Restless Legs Syndrome: A Literature Review

Agnė Pacevičiūtė1, Austėja Malinauskaitė1, Irina Mitkienė2

1Lithuanian University of Health Sciences, Medical Academy, Faculty of Medicine

2S. Kudirka District Hospital Alytus


Introduction: restless leg syndrome (RLS) is a movement disorder characterized by an uncontrolled desire to move due to unpleasant, sometimes painful sensation in the legs. Two forms of the disease are distinguished: primary, which is related to family history, and secondary, which is related to comorbidities. The prevalence of clinically significant disease is 1-2%, and its frequency increases with age.

Aim: To review pathogenesis, diagnostics and treatment of RLS.

Methodology: the literature used for this review was selected using the “Pubmed” database. Following dates from 2014 to 2021, using keywords: “restless legs syndrome “, “Willis-Ekbom disease”, “augmentation”. Exclusion criteria were applied to articles related to psychiatric disorders. More than 30 publications on RLS were analyzed.

Results: iron deficiency, dopaminergic dysfunction and genetic factors play an important role in the pathogenesis of RLS. RLS is diagnosed according to the standardized criteria of the International Restless Legs Syndrome Study Group, which was last updated in 2014. Dopamine receptor agonists remain an effective treatment for this disease, however, symptoms may be exacerbated or even impulse control may occur with these medications. There is also evidence that cannabis use may also reduce the symptoms of RLS.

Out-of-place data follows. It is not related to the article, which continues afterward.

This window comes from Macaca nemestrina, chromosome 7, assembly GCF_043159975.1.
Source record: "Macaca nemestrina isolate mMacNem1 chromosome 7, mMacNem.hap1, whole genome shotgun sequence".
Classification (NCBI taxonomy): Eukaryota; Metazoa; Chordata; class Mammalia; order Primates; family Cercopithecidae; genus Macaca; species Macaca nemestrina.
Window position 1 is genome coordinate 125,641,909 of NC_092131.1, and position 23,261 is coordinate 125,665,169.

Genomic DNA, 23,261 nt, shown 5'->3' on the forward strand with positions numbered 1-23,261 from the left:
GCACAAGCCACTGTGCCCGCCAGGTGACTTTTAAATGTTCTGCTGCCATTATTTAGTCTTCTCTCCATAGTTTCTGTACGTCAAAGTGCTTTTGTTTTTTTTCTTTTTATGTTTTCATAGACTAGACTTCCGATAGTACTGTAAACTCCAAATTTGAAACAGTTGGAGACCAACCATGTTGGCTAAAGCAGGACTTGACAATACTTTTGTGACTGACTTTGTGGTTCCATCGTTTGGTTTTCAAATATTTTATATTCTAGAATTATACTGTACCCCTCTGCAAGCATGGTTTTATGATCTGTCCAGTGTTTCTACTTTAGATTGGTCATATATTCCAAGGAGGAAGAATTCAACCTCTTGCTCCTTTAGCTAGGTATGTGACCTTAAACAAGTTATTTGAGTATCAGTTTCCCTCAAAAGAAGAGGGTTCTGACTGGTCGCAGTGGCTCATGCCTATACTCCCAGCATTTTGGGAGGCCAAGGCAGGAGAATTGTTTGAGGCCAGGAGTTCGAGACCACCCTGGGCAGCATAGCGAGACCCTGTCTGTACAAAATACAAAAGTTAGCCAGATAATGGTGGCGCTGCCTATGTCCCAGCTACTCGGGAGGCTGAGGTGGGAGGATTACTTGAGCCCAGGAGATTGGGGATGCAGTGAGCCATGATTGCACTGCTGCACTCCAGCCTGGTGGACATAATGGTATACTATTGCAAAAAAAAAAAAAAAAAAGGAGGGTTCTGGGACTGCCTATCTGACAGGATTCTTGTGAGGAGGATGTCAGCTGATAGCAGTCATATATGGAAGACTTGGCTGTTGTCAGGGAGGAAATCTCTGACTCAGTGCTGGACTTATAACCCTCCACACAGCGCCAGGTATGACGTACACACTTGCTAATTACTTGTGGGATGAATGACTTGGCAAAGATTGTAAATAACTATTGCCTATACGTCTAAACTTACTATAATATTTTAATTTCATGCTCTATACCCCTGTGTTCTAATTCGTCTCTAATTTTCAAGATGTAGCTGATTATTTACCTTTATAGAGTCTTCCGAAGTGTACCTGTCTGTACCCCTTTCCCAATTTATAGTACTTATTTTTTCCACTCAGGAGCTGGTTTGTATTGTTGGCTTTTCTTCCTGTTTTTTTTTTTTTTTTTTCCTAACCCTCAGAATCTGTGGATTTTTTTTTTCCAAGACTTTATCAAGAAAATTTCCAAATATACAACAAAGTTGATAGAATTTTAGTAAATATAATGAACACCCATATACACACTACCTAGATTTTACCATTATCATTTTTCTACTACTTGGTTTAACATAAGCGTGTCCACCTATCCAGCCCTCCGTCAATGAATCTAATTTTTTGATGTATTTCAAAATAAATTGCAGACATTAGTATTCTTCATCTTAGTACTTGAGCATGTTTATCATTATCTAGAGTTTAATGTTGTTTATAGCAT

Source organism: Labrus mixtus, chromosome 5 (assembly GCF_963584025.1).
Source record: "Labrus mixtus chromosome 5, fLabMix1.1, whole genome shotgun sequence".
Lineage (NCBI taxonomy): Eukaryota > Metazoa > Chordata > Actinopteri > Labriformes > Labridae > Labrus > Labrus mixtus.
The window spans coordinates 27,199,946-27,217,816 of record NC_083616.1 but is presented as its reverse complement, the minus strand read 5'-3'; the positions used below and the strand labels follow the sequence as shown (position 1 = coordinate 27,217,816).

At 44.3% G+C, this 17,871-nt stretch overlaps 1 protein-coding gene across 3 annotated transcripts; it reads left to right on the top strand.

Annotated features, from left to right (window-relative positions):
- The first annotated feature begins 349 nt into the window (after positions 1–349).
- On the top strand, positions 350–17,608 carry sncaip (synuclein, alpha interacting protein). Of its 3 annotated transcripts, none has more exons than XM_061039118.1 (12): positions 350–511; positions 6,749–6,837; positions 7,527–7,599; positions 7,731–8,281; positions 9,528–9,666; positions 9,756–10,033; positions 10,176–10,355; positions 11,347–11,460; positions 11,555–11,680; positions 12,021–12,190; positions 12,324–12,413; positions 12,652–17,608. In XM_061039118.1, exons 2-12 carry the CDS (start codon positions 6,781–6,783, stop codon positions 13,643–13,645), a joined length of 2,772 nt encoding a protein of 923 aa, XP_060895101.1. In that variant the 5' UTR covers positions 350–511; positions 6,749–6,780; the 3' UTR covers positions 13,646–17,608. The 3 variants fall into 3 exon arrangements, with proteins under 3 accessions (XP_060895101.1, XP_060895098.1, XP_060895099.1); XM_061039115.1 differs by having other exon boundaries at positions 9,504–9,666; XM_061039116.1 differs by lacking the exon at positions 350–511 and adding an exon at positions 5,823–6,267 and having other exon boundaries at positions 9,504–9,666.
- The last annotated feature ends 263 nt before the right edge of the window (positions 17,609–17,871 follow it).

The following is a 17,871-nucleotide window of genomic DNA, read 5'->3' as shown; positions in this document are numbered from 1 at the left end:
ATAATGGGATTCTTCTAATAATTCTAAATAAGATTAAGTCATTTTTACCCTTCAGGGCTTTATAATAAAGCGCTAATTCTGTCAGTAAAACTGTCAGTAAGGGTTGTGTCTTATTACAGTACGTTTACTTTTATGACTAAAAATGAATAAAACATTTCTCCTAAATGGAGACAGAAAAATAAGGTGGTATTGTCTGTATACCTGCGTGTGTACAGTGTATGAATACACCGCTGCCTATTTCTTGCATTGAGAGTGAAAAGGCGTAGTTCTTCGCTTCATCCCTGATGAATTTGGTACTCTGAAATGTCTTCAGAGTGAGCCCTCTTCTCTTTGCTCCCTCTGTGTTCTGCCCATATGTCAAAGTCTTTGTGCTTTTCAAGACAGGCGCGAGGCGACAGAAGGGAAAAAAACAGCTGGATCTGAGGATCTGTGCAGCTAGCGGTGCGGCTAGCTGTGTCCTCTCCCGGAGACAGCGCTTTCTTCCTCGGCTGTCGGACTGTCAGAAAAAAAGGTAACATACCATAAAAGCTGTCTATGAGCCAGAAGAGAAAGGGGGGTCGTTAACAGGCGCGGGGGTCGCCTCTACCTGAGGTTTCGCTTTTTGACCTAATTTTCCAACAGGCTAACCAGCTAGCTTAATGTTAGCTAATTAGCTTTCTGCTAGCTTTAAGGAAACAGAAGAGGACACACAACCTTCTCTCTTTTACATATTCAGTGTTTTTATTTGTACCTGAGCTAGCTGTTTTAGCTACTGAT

Conclusions: RLS is known to be associated with comorbidities, family history, and dopaminergic dysfunction. This disorder is diagnosed on a clinical basis, and both non-pharmacological and pharmacological measures play an important role in the treatment, but there is no treatment that will help the patient recover without causing significant side effects.

Keywords: restless legs syndrome, Willis-Ekbom disease, augmentation.